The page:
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12 Top Tips for Marathon Countdown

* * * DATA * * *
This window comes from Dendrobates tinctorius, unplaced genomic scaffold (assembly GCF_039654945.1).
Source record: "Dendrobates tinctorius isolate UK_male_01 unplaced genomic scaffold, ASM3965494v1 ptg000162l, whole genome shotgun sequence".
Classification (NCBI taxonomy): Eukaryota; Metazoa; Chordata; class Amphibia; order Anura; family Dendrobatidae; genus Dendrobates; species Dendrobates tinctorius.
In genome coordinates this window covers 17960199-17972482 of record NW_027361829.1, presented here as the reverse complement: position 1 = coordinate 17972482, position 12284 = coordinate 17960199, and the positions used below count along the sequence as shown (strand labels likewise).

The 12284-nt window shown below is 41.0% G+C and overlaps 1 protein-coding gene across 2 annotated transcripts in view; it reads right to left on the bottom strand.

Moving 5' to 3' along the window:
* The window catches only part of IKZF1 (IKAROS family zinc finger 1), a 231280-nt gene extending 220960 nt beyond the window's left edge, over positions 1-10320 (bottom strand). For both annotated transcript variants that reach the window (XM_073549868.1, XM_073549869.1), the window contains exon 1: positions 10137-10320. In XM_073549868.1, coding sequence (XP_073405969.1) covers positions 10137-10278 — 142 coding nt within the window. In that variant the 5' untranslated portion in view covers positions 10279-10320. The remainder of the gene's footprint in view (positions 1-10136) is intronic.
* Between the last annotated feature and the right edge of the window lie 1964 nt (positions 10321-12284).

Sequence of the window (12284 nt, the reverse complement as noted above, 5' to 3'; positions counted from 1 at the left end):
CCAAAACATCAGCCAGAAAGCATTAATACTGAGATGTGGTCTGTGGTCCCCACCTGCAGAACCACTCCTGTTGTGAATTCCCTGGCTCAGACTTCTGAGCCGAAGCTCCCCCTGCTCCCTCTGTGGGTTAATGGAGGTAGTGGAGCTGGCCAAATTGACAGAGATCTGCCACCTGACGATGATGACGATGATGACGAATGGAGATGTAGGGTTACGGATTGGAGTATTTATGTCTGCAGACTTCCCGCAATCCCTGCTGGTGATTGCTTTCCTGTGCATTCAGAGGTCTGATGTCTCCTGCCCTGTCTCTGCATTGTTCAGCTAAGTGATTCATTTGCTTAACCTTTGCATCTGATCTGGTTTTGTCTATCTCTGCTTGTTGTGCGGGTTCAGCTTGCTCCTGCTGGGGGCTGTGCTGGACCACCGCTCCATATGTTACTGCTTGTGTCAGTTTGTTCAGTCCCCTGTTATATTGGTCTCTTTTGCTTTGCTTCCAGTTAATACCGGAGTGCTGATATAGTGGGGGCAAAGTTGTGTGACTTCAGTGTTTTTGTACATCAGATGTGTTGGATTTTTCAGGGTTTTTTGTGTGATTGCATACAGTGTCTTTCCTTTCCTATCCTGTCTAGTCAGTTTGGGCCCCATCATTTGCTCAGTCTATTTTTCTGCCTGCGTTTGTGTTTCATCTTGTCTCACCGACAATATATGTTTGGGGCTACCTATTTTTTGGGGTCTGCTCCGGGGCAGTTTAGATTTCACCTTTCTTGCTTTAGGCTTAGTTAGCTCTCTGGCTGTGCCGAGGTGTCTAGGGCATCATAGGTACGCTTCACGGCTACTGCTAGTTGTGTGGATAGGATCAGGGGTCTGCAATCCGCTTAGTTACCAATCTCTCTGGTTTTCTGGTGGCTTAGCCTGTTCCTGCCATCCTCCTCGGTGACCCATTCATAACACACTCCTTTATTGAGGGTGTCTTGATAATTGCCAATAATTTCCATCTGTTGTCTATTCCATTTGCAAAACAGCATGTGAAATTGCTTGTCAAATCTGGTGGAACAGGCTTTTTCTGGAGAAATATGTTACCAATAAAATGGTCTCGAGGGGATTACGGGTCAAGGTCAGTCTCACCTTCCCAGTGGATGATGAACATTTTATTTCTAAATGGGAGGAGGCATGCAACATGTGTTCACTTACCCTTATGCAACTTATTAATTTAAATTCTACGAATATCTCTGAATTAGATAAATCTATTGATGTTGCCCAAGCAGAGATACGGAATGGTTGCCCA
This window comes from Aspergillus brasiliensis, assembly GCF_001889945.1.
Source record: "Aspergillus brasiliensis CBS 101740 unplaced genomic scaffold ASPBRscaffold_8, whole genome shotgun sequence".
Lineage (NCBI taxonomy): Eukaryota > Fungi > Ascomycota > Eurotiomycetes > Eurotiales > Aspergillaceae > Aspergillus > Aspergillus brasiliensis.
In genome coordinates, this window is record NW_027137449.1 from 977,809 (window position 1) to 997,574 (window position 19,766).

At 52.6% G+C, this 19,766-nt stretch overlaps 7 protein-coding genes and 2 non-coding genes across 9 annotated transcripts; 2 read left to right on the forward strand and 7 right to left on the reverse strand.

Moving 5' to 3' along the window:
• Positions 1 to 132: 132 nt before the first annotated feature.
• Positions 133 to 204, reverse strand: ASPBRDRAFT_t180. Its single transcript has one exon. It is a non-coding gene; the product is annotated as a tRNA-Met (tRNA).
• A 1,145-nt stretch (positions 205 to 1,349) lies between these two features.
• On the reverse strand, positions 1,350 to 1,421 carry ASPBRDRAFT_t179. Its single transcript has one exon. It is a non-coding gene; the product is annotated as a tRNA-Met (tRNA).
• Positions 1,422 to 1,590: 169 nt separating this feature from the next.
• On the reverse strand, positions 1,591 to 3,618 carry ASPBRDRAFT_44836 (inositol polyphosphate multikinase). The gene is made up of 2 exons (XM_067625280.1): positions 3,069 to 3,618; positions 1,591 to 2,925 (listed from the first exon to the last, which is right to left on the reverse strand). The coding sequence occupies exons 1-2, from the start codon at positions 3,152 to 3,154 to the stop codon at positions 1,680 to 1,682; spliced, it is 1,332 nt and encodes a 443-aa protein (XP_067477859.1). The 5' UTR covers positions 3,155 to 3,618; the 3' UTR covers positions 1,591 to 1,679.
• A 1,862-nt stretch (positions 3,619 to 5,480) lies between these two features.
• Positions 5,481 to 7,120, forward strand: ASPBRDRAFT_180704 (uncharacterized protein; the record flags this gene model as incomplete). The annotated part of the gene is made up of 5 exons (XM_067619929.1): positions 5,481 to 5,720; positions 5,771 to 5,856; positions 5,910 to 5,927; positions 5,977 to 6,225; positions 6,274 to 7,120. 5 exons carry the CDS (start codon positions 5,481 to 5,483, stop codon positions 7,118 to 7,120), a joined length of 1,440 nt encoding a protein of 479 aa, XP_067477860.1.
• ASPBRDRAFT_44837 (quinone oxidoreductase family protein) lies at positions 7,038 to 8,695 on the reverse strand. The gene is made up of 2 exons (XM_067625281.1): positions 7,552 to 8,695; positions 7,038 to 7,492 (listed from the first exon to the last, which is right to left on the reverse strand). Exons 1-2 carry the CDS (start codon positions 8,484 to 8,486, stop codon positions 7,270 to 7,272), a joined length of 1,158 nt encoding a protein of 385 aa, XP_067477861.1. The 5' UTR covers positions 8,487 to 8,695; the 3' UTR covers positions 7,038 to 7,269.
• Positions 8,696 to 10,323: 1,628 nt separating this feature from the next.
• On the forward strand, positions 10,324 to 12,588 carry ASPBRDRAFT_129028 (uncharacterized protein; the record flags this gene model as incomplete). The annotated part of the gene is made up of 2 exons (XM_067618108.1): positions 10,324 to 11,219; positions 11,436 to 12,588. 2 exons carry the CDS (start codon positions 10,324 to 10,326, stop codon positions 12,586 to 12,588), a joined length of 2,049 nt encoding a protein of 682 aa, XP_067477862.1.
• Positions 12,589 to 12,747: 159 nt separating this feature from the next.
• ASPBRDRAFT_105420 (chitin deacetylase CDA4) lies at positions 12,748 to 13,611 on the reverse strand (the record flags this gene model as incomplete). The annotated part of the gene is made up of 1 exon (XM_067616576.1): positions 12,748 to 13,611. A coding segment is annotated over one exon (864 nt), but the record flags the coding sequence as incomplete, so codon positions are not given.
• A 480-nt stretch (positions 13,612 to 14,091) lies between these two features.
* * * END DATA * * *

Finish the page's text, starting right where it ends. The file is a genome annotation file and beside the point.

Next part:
12 Top Tips for Marathon Countdown    London Marathon With the largest of the UK marathons, the London Marathon, now behind us runners can look forward to the UK’s second largest, the Edinburgh Marathon. Some 30,000 participants will be enjoying the taper period as the Scottish marathon festival looms, some four weeks away. Edinburgh Marathon has also been officially voted (by Runner’s World) as the fastest UK marathon. Apparently the course boasts an elevation drop of almost 40 metres so it’s a great race for a PB. The Edinburgh Marathon Festival 2014 is also part of a fantastic year of sporting celebrations and part of Homecoming Scotland 2014. The event on May 24 and 25 kicks off a line-up that includes the Commonwealth Games in Glasgow in July and golf’s 40th Ryder Cup at Gleneagles in September. The Edinburgh Marathon Festival  also boasts a half marathon, 10K, 5K, two junior races, a mascot race and the popular team relay marathon, affectionately called the Hairy Haggis Team relay.   Get ready for Edinburgh marathon   These tips apply to the taper period of any marathon. We have asked two fitness experts, Gordon Cunnningham, director and owner of Activ Tailored Fitness, and PT Oliver Jessop with OJPT for their advice in the final weeks of training prior to a marathon. Enjoy the taper: Now is not the time to panic about missed training sessions and whether your longest run was long enough. Your body needs to rest and recover so that it is in great shape for the big day. The taper period is meant to be enjoyed and while you should not stop running altogether you will be enjoying shorter runs and easier training sessions. Follow your marathon programme or coach’s advice. Body matters: At any point during the build up to a marathon it’s important that you take extra care of your physical health, paying heed to aches, pains and niggles. But as the big day approaches, this is all the more important. So, look after yourself with a regular maintenance programme of foam rolling, yoga for maintaining mobility and flexibility and sports massage treatments. DIY massage: Professional massage is a great idea but it can be costly so you can add to your body maintenance routine with self-massage treatments. Gordon Cunningham recommends The Grid or Mini Roller to work on the more specific spots relevant to your personal niggles. Check out the TriggerPoint products. Core benefits: Most runners know the benefits of a strong core for improved technique and reduced injuries. As the running distances taper during the countdown to the marathon, you will have more time to maintain core strength. Again Gordon recommends The Grid for strength (SMRTCORE). Roll good: Oliver Jessop details another helpful pre-marathon Grid exercise. Instead of the IT bands, roll the vastis lateralis. This is located in front of your IT band (towards your thigh) and is shown to be the part of the body that is vitally important for running form and stabilisation. To use the roller effectively turn your toe in while using The Grid™ to roll up and down. Sleep well: Physical and mental health is vastly improved with the recommended minimum of eight hours sleep each night. For long-distance runners, time asleep is important for aiding your body’s recovery and muscle build. In the weeks before a marathon try to ensure you sleep well and get into a good sleeping routine. Also take extra naps when you feel the need. Alarm call: With a month to go before a marathon take a look at the start time of your event. Think about race day and when you will need to get up. Try to reschedule your sleep pattern as much as possible to fit in with this “get-up” time so that your body doesn’t feel the shock of a potentially early start on race day. Feet first: Foot care is essential and something overlooked by runners. Give them the respect they deserve before taking you round the marathon course on the day. Work on different mobility exercises for the feet so you can improve the range of movement and strength. All in the mind: If you feel relaxed and upbeat about your marathon the chances are you will run better (you will certainly sleep better if you are not stressed about the event). Think about the training you have done and do not focus on the negatives, such as the run you missed six Sundays ago because aunty Bessie overstayed her welcome. There is nothing you can do about this now so don’t worry. Be prepared: In the days before the event look out all the items you will need on race day. This includes trainers, running clothes, race number, chip, anti-chafing creams, gels, energy drinks (make sure they include electrolytes, such as Nuun) etc. Do not wear brand new items and only used tried and tested gels and drinks. Know the route: If you live in or near the course, you could cycle the route to check out what you will be running in the marathon. If not, take a look at any route notes and information on the marathon website. Knowing what to expect when you are running a marathon can give you great peace of mind. On the day: Get up in good time and eat a glycogen filled breakfast two to three hours before the race start. Oliver suggests porridge with honey, banana and berries. Make sure you are properly hydrated, too. (Why not make good use of Clean Bottle?) Then Plan ahead so you know how you will get to the start of the event and arrive early. Make sure you have all your kit on and any extra in a bag. If you swear by Rock Tape for any niggles ensure it is properly fitted. Check the weather, to, so you know what to wear before the race start and during the marathon. Being prepared will help to keep you relaxed and allow you to focus on the race ahead. Good luck to all the runners in the Edinburgh marathon – and to all those taking part in other marathons in 2014.   By Fiona Russell www.fionaoutdoors.co.uk